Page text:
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Increase Your Chances of Success

Many people who call or email me have been out of work for six months or more. They’re struggling and their confidence is crushed.

Mine would be, too, if I faced rejection after rejection — or, even worse, no response after no response. It’s a common problem among millions of Americans these days, and it’s the WORST position to be in when you’re searching for work.

That’s why you have to muster all the confidence and poise you can find: become an actress, steal it, appropriate it, do whatever it takes to feel and show your very best.

• Rise and shine. Wake up early every day as if you’re reporting to work.

• Readjust your Ps. Focus on connecting with people and having conversations, instead of simply applying blindly for positions. (Talk to us on Facebook too.)

• New do. Get your hair done. Can’t afford it? Ask your hairdresser for a temporary break or contact a beauty school for a complimentary service.

• Tidy up. Clean and rearrange your house. Find fresh flowers for your desk. Get organized: a brightened workspace makes you more focused.

• C-free zone. Don’t complain about ANYTHING for a month — well, start with a day, then a week.

Declare a “no complaining” zone around yourself — not about your kids, current or former spouse, parents, friends, creditors, former employers — anyone who might normally drive you nuts. Promise yourself that nothing is going to make your skin crawl during this time. The idea is to find the blessings, not the curses. To focus on the good, not the maddening.

I could go on and on, but you get the drill. Will a new hairstyle get you hired? No way, and of course a cut or color alone won’t do the trick. But its effect on you, your mood and your attitude will absolutely increase your chances of success. It puts an extra bounce in your step — and that’s a pretty important element when looking for work.

Will 20 minutes on Facebook or LinkedIn every day result in a new job? Maybe, maybe not, but it’ll definitely expand your network of connections, which is key to getting hired. You know someone who knows someone who can connect you to your next employer. It’s the 2011 version of the old boys club; the Internet has leveled the playing field.

Finally, rethink your overall approach. Many times when we’ve tried something over and over with no results, we tend to give up. Instead of doing that, wipe the slate clean and start fresh with a new rosy outlook. This isn’t about the power of positive thinking. It’s really about expecting success instead of automatically resigning yourself to failure. Anyone who has recently been hired after a long–term search will tell you this works.

Our five free Women For Hire career expos this season (dates and locations are on will not only feature great employers, but more career resources than ever before. We’re planning extensive job search and career development support services for you, so mark your calendars.


  1. Geraldine

    Thanks Tory, that’s great advice, I changed my profile on Linked In and I have decided to go back to school this semester. I was laid off work 8mts.ago but tried to find work in my field, went on many interviews, got a job & lost it inside 24hrs.not due to my abilities. I’m in Real Estate development and design the toughest hit market. Today I realize that I need to reinvent myself. In order to do this I need to hone my talents and improve in the areas where I feel weak to be ready to get back what I have put in. It’s not easy being rejected but if I sit back and accept No then I get nowhere, so today my goals are to work on myself worth and skills and take this time as a golden opportunity to grow.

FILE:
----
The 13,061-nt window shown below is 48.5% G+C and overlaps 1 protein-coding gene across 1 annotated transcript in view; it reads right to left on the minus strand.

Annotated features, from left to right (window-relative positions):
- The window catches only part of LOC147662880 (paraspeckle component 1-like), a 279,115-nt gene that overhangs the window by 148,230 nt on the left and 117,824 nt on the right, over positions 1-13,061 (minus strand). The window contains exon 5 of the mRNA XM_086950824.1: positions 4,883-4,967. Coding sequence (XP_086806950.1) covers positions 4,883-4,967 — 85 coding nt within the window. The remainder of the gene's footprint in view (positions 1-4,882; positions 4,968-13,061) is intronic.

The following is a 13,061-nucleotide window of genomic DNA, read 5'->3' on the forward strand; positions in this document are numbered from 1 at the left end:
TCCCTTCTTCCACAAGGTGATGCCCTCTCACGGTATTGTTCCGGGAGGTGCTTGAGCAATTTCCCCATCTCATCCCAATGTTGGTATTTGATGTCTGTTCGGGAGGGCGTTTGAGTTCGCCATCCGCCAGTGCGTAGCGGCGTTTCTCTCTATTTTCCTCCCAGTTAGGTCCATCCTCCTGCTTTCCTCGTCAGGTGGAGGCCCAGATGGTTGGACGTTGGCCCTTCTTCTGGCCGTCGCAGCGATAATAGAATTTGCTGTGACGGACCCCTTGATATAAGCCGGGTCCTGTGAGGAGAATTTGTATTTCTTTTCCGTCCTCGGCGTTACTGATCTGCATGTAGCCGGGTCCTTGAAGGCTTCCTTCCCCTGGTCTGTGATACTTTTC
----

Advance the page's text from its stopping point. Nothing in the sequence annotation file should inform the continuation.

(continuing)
2. by

    WoW! This article was written for me. The 16th of January 2011 was exactly my 6th month of unemployment! I have a degree, lots of experience but I’m told from insiders that I am over qualified for jobs! Really? Would they not rather have an overqualified, enthusiastic employee thank just someone just wanting a job?
    Regardless … I’m going to get my hair done and make sure that there is a clear No-C zone always!!!

  3. Dee Edwards

    Why don’t you have conferences in the San Francisco Bay Area?

    Also, you keep talking about older workers getting jobs – what are we supposed to do between 55 & 70? We’re not old enough to get SS & not disabled.
    All they hire are ‘fresh out of college grads’ making $25K a year.
    The world is NOT hiring workers over 50, is true! I’ve been unemployed off & on since May 2009!
    And even temporary agency’s are not placing older workers!
    I’m so frustrated & I don’t want to take a Taco Bell job!

  4. CW

    I have to agree with Dee. I’m just over 50, ran a family owned Corporation,lots of experience but no degrees. Been in Real Estate for many years but continue to look for a W-2 job. Taco Bell won’t even hire me, I’m over qualified! I’m out of money and looking at having to sell my house! Any suggestions-please!


    Hi my name is yamirka I been laid off of my job 3 months ago, they transfered the company to Mexico. I have the oportunity to have trade program aproved, but i dont know exacty what direction to take, I was thinking to take some administrative assistant program ot medical assistant. I dont know if im ready for medical assistant I dont want to waiste my time or my oportunity taking the wrong career for my, could you please give me some advice to take the right career for can find a good job.

  6. Dottie

    Hello, I am going to be 58 soon. I have been layed off from my job as a customer service insurance agent since March of 2010. I have been in that field for over 30 years. I do not have a degree of anykind. I have been applying for positions in the field that I have been working for many years as well as other fields of employment with no luck. I am running out of ideas and am depressed over the fact that I am unable to find employment. Interviews are always over the phone with no luck. (Only 3 in the last year). Help! I am single and funds are running out. Any suggestions would be greatly appreciated. Thank you.